About Eye Exams
Routine eye exams for eye health, vision correction for eyeglasses and contact lenses as well as cataract eye exams, LASIK eye exams, eye exams for retina problems including floaters, retinal tears, retinal detachment, diabetic eye problems & age related macular degeneration (AMD) and glaucoma eye exams are performed by our team of eye doctors and staff. We strongly recommend that all patients have routine eye examinations on a regular basis.
How Often Should I Have My Eyes Examined?
The frequency of your eye examinations depends on many factors. Your age, general health, family history of eye problems, and history of treatment for any eye conditions or diseases in the past will determine how often Matossian Eye Associates eye doctors suggest that you schedule your visits. If you are scheduling a comprehensive eye examination with us, it will consist of complete testing of your vision and a comprehensive medical evaluation of the health of your eyes.
Health & Eye History
A complete history will be taken from you regarding your current general health, any previous eye problems or conditions that you have experienced and a review of any problems that you might be experiencing with your vision or your eyes. This will be important information to provide during your screening process. If you have any chronic health problems, even if they are currently stable, it is important that you share this information as well. Please be sure to tell your eye doctor about any medications you are taking for these medical conditions, including over the counter medications or eye drops that you may have been using. They are all important. Your family history will be reviewed with you as well. Please tell us about any health problems that run in your family such as diabetes and high blood pressure. We should also be aware of any eye problems that your family members may have experienced such as glaucoma, cataracts or macular degeneration (AMD) as they tend to run in families.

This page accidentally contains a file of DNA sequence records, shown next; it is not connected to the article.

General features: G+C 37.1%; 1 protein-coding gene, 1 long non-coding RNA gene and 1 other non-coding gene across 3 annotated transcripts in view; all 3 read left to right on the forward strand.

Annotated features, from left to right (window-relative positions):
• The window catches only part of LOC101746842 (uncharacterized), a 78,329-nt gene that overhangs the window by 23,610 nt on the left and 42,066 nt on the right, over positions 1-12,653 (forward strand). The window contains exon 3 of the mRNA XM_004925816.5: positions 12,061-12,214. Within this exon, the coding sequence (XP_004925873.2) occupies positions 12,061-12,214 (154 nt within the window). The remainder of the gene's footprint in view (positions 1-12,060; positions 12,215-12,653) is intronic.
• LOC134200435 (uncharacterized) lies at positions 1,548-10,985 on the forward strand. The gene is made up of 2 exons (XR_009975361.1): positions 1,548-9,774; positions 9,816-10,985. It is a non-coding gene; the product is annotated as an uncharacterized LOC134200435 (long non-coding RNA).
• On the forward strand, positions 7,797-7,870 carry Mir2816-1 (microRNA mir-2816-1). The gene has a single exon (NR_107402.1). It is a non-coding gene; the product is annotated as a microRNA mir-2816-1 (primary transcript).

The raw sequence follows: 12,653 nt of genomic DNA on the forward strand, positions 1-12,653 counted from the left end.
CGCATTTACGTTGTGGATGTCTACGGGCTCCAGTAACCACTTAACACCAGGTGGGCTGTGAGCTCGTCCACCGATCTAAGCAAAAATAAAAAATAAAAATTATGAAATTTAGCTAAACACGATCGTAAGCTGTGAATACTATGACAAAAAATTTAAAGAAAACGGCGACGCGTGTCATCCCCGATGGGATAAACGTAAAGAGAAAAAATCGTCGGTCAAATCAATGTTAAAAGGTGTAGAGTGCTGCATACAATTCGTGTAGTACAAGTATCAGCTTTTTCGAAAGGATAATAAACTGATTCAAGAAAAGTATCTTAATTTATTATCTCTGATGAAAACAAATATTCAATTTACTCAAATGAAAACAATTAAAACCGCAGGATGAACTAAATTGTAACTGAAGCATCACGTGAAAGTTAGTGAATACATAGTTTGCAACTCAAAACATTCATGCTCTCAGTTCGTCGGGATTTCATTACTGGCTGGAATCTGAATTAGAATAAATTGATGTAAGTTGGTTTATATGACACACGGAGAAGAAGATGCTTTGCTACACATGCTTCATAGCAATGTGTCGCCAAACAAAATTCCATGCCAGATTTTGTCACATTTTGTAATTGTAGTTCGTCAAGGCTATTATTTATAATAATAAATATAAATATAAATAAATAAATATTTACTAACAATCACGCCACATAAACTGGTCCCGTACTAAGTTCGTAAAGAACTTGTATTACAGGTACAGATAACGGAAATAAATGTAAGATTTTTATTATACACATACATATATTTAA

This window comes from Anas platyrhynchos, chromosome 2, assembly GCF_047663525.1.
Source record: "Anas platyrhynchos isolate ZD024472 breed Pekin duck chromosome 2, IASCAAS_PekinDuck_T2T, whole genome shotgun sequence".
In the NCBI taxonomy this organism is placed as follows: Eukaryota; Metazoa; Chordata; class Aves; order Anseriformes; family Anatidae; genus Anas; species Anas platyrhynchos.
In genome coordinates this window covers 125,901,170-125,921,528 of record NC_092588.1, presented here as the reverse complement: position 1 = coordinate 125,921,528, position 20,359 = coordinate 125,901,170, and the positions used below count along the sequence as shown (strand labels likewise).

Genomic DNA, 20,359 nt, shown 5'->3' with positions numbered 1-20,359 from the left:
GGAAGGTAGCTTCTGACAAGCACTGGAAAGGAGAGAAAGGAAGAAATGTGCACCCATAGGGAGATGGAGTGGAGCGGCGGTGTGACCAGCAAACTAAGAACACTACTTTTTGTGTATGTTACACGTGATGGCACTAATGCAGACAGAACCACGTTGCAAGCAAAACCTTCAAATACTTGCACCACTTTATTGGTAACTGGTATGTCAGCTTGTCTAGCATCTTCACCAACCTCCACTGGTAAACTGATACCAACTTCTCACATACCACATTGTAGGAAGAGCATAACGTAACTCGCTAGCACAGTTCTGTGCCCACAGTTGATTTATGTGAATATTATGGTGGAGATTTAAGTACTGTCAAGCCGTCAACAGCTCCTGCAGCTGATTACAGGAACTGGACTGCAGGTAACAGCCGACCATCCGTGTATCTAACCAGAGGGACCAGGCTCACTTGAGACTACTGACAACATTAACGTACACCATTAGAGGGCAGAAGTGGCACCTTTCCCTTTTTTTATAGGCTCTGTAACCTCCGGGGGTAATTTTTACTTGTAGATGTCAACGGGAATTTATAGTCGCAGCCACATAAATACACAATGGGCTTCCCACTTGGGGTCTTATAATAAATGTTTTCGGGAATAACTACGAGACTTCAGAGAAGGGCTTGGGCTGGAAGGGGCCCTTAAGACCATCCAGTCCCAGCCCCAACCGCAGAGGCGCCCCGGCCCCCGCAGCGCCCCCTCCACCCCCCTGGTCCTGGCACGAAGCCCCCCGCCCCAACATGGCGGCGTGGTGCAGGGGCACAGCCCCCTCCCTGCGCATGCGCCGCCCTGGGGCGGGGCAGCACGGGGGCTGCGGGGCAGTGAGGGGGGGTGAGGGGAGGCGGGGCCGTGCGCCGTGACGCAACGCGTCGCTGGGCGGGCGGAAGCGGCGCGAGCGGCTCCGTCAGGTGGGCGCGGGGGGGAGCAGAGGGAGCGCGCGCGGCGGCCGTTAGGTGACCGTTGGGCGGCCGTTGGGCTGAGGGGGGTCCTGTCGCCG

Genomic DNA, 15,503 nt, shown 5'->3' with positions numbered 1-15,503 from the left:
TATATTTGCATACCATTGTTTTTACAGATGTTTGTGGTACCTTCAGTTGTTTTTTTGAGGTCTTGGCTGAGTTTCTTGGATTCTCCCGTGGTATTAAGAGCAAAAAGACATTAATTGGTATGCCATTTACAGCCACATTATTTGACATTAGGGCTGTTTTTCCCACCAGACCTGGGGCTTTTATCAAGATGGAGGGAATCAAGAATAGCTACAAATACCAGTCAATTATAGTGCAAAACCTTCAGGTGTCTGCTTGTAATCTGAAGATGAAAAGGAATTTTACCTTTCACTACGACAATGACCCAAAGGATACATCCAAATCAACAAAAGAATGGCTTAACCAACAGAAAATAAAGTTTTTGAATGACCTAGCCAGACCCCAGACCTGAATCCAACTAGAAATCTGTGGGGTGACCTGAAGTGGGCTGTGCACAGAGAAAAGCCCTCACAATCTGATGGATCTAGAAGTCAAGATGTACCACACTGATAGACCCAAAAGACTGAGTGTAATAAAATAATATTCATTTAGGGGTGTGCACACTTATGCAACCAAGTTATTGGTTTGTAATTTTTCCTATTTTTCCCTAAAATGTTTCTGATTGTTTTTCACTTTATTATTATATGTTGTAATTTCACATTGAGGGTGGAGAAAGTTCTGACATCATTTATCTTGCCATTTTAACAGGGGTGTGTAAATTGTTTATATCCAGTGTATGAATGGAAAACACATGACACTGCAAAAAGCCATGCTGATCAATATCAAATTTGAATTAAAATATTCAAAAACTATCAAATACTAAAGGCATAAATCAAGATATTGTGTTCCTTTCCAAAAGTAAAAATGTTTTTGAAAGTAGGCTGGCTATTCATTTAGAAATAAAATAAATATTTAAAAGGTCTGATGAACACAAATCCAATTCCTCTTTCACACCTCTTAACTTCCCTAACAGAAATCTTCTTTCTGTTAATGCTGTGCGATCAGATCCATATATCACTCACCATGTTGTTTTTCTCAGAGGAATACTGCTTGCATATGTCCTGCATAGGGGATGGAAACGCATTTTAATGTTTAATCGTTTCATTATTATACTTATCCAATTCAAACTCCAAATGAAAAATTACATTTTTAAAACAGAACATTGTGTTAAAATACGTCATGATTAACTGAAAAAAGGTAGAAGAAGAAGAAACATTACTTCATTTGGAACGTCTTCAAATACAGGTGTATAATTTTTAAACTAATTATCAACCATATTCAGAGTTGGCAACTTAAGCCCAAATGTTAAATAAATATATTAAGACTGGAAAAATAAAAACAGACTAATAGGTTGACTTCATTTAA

The Eye Examination
Your eye examination will begin with a measurement of your vision, or visual acuity, with your current eyeglasses or contact lenses. Chances are that if you wear eyeglasses or contact lenses, some of the letters on the “Big E” eye chart will be blurry without them. You will be asked to read a chart projected across the examination room that consists of numbers and letters that get progressively smaller and more difficult to read as you move down the chart. This test, called “Snellin Acuity” or just “Visual Acuity” is an important first step to understanding how well you see.
Refraction will be performed in order to determine the most accurate eyeglass or contact lens prescription necessary to fully correct your vision. This entails having you sit behind an instrument called a Phoroptor, so that the doctor or technician can present a number of lens combinations to determine which corrects your vision most precisely. For those patients who wear eyeglasses or contact lenses, you have probably experienced the “which is better” test called refraction. The movement of your eyes, or “Ocular Motility” will be evaluated in order to understand how well the eye muscles function together and how effectively they move your eyes into the different positions of gaze. By shining a fairly bright light in your eyes, the reaction of your pupils to the light will be evaluated. By shinning the light into your eyes in different directions, the doctors can learn a great deal about how well your Optic Nerve is functioning.